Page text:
The importance of support for LGBTQ+ youth

Sitting in class, trying to avoid your eyes from glazing over from boredom, you snap back to reality as a notification pops up on your phone screen. A breaking news tweet from a local news station interrupts your thought process as the message, fully capitalized, grabs your attention: BREAKING NEWS: GENDER AFFIRMING HEALTHCARE BANNED FOR MINORS. The care that you and many of your friends rely on is now not an option. Life for transgender youth in your state is forever changed. 

This is the reality for thousands of LGBTQ+ kids across the country. The amount of anti-LGBTQ+ legislation being introduced to state legislatures in the past few years is worrying for the mental and emotional health of countless children. For an enjoyable and healthy childhood, it is necessary that LGBTQ+ youth receive adequate support from their families, peers, and communities.

This graphic from the American Civil Liberties Union (ACLU) illustrates the number of anti-LGBTQ+ bills in each state during the 2023 legislative session. (

According to the Trevor Project, a nonprofit organization dedicated to emergency counseling for LGBTQ+ youth, “45% of LGBTQ youth seriously considered attempting suicide in the past year.”

Due to various systemic issues like homophobia, transphobia, bullying, neglect, and poor reactions from families, LGBTQ+ youth disproportionately struggle with their mental health. Support and acceptance is very important to a child’s development, and a lack of it can cause serious issues of self doubt and poor acceptance of oneself. 

This graph represents ratings from LGBTQ+ Norwin students on their mental health from 1 (very poor) to 5 (very good).

English teacher and Norwin Gay Straight Alliance (GSA) adviser Mrs. Angela Hufnagel has seen this in countless students: “In my experience, LGBTQ+ students struggle coming to terms with who they are and loving themselves. The fears that come along with it, ‘Will I be liked? Will I be accepted?’”

This is not purely a trend among LGBTQ+ youth at large; it is a problem locally, including in the Norwin School District.

According to a recent poll of LGBTQ+ Norwin students, 17.4% reported that the biggest impact on their mental health is a lack of support from loved ones.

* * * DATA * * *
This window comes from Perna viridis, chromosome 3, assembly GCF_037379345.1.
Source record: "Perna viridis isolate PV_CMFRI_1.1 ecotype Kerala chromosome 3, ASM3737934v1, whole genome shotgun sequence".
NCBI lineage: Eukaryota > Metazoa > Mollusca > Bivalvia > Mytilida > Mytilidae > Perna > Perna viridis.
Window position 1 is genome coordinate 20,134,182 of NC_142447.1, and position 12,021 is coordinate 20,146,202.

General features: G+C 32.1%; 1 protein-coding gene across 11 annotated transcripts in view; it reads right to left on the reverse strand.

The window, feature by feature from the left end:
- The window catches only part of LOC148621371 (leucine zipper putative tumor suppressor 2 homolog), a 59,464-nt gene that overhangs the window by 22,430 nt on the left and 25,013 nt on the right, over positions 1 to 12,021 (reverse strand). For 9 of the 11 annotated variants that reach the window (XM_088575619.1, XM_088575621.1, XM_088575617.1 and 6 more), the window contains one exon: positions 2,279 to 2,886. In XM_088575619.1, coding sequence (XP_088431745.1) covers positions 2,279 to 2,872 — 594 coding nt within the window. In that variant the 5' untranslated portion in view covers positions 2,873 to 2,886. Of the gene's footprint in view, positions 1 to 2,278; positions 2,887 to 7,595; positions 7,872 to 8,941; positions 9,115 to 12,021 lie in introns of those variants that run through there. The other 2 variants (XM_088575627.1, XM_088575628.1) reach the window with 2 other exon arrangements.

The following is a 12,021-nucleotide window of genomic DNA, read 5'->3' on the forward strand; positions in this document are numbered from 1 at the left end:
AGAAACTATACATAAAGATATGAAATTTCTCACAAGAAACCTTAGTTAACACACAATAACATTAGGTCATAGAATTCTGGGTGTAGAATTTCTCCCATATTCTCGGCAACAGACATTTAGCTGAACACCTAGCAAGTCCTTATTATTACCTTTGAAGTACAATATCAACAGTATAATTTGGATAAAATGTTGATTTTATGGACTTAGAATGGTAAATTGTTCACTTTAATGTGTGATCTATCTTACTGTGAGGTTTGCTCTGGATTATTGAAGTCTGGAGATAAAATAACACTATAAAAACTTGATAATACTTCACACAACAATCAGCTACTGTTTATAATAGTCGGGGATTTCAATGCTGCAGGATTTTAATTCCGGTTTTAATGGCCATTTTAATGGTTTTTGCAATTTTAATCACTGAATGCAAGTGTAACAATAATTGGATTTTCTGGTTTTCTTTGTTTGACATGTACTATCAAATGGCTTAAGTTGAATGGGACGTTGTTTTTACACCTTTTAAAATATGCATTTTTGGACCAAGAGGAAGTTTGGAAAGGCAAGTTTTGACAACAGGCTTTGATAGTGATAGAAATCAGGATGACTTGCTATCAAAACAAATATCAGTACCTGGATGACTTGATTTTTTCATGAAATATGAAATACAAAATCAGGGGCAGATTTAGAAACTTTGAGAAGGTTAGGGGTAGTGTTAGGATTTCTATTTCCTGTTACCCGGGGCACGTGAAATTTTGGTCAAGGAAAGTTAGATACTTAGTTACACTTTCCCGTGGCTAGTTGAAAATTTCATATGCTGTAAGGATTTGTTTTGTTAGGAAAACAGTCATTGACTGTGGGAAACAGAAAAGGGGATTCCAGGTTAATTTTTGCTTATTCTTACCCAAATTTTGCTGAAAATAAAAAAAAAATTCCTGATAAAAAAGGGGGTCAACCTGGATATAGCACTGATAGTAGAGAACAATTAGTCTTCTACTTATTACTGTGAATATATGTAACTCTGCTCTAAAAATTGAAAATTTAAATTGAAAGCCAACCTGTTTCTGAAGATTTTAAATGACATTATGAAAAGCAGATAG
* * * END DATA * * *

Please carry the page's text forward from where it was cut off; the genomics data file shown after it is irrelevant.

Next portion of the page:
As children and young adults face countless stressors throughout the day that may already deteriorate their mental health, being in an environment in which they are harassed or left out because of who they are can only cause things to worsen. 

This graph represents ratings from LGBTQ+ Norwin students on the level of support they receive from their families from 1 (not supportive) to 5 (very supportive) when it comes to their identity.

“A teenager’s mental health is already bad enough,” senior Alex Fumero said. “When in a volatile environment where you feel like a part of you is intrinsically rejected by people around you, it can lead to an awful spiral.”

In addition to the standard bullying and neglect, discrimination in the form of persecuting legislation, hate crimes, and other aggressive behavior is another factor in the mental health of LGBTQ+ youth. 

Child Trends, a nonpartisan research center on children’s health and wellbeing claims that, “Discrimination against lesbian, gay, bisexual, queer, and/or questioning (LGBTQ) youth remains a contributing factor to the disproportionately high rates of socio-emotional distress and mental illness among LGBTQ youth, when compared to straight and cisgender youth.”

Most recently, attacks on LGBTQ+ youth have been in the form of proposed legislation targeting gender affirming healthcare for transgender youth and drag shows. 

It’s important for us as youth to feel accepted and loved. It is what we need as humans; it helps us feel comfortable in our own skin. Especially as youth, having a good support system helps us grow and develop in a healthy way.

— Gia Bokin (12)

“Recent political attacks aimed at transgender and nonbinary youth have not only threatened their access to health care, support systems, and affirming spaces at school,” Dr. Jonah DeChants, a research scientist with the Trevor Project, said. “They’ve also negatively impacted their mental health.”

The mental health struggles and feelings of isolation that LGBTQ+ youth face are not the kind of issues that have no answer. Though mental health is complex and not easily fixed, it can be addressed starting with two simple things: support and understanding.